I finally got around to taking some pictures and shooting some video of my assembled clock project. Above you can see it displaying time. Minutes are tracked by the blue LEDs in binary code. Each spire has three digits, when the inner and outer digits are lit it shows a binary five and the next spire starts counting. Hours are displayed as a red LED corresponding to the positions on an analog clock. Here it is 12:54.
After the break you can see the video of the clock in action, as well as a description of what went into the build. You’ll also find some close-up pictures and a bit more info.
I received the boards back from Seeed Studios two weeks and four days after placing my order. I’m shocked by the quick turn-around, especially since I selected the slowest shipping option available which itself could have taken three weeks.
I’ve been pretty busy with work lately but finally found a bit of time to populate a board and get some test code running. I’m happy to report that I made no design errors. Everything seems to work as planned! Well, that is after I discovered the tiny trace bridge between two vias which prevented ISP communications with the chip. A sharp razor blade fixed that right up. I understand that this type of manufacturing error is not uncommon and it doesn’t really bother me.
Above is a fast-motion video I made while populating the second board. I’ll be sending this one to my friend Christian who is going to lend a hand adding features to the firmware. Hand soldering the mostly SMD project wasn’t too hard, but it did take about an hour. If I were making any more than two of these it would be worth it to order a stencil and procure solder paste and an old toaster oven for reflow. Perhaps on the next project.
In my next post I’ll talk about adding the LEDs. This took a long time. The first spire took about 45 minutes, by the twelfth spire I had it down to around twenty. Here’s a peek at the final product:
How did I do hitting the mark from my concept?
A lot of work went into designing this board. Thanks to help from Chris Meyer and Devlin Thyne I ended up with what I think is a design that will be friendly for the PCB manufacturer.
The parts order from Mouser came in on Saturday. I printed out the copper layers and checked all of the footprints against the parts. Everything looks just perfect. Yesterday I placed an order with Seeed Studio for ten copies of the board. Hopefully I’ll have then in hand in about two or three weeks.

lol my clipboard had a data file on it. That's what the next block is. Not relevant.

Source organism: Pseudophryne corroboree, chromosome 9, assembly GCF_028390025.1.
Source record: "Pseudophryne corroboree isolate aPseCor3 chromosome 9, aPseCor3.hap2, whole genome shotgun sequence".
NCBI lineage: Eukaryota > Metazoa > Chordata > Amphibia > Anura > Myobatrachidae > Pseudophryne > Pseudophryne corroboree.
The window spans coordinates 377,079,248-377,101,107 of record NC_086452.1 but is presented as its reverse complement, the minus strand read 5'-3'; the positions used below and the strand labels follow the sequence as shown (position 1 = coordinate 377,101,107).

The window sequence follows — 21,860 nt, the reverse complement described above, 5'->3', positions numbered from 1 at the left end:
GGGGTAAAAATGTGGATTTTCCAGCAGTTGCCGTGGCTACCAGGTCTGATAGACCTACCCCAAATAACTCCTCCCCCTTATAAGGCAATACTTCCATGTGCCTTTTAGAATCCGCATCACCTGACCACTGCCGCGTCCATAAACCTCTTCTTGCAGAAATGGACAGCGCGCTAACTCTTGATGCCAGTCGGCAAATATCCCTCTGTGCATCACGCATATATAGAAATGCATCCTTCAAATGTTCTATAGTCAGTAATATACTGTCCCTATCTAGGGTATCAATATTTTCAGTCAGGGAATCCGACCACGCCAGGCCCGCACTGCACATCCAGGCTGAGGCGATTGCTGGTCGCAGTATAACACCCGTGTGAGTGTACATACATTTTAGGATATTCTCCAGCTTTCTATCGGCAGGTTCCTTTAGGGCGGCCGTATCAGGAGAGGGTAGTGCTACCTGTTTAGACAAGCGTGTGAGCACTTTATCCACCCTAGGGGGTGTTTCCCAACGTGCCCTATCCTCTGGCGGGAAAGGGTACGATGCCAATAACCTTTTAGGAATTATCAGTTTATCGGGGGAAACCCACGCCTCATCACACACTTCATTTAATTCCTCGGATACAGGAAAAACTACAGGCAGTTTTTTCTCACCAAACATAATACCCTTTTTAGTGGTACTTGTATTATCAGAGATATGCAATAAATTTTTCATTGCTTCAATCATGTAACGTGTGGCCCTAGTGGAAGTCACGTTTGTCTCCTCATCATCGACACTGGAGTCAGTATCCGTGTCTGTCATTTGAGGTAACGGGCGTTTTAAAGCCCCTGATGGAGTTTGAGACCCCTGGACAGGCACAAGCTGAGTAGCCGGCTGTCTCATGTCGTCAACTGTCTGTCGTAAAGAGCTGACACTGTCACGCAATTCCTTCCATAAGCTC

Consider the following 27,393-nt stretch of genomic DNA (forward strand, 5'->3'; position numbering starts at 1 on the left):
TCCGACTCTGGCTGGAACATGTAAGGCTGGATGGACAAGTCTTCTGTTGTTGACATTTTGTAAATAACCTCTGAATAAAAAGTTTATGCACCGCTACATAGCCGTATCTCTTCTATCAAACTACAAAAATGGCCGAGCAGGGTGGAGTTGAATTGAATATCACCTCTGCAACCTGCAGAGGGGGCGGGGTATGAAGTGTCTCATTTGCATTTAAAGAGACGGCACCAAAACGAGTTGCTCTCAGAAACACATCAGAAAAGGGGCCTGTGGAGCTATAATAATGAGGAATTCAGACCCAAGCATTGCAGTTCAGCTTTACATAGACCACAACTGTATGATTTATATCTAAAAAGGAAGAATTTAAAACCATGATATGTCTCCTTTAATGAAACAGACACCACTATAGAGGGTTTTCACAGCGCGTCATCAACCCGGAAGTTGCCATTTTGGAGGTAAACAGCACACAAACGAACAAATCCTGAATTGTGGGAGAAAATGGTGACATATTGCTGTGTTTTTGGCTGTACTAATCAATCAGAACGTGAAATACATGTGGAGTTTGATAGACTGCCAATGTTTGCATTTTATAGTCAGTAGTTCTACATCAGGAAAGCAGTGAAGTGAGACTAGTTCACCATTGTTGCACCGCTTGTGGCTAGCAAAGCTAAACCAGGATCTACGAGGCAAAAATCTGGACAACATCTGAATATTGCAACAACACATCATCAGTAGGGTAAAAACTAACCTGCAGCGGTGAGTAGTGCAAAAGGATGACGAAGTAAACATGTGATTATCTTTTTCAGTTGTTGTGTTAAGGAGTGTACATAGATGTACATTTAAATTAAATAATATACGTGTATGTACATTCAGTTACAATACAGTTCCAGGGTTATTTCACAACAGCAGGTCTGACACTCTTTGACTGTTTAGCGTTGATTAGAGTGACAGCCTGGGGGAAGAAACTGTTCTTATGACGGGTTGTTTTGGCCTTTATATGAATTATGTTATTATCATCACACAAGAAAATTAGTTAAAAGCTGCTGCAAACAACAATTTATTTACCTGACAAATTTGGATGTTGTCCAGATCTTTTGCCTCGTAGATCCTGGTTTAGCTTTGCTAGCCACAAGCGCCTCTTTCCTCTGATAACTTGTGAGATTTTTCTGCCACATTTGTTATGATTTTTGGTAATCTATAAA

Click on the image above for a larger version of the artwork. Or you can checkout the Kicad files from my git repository. This board is tagged as brd-v1.0.
I’ve been working on a new clock concept and am far enough along to start sharing some details about it. I call it the Binary Burst. The latter is because I was inspired by some vintage starburst clocks and have settled on twelve spires as a reminder of that design. The binary moniker is because the readout will utilize binary code.
The illustration above shows my intended design. The time shown is 8:22. Each spire reads the minutes in binary shown as three bits made up of blue LEDs. The hour is noted as a red LED on the corresponding spire. If you saw the previous post about balancing the LEDs you may have figured out that the middle LED is a red/blue bicolor, with the rest being single blue. They are 5mm diffused packages that appear cloudy white when not illuminated. There should be some room for alternate display modes, but I’ll need to get working hardware in hand before I figure that out.
I spent a large amount of time over the Christmas break designing the circuit and laying out the board. This evening I ordered parts for four clocks. When they arrive, I’ll check that the footprints work and send the files off to a fab house for manufacturing. This is my first professionally fabricated PCB and I’ve put a lot of extra time in to make sure the design is up to snuff.
I’m actually seeing some results from my Light Programmer. I’m reading a photoresistor using the analog comparator on an ATmega168. Check out my previous post about the hardware, then join me after the break to see what I changed to get things working, and to see the demo video.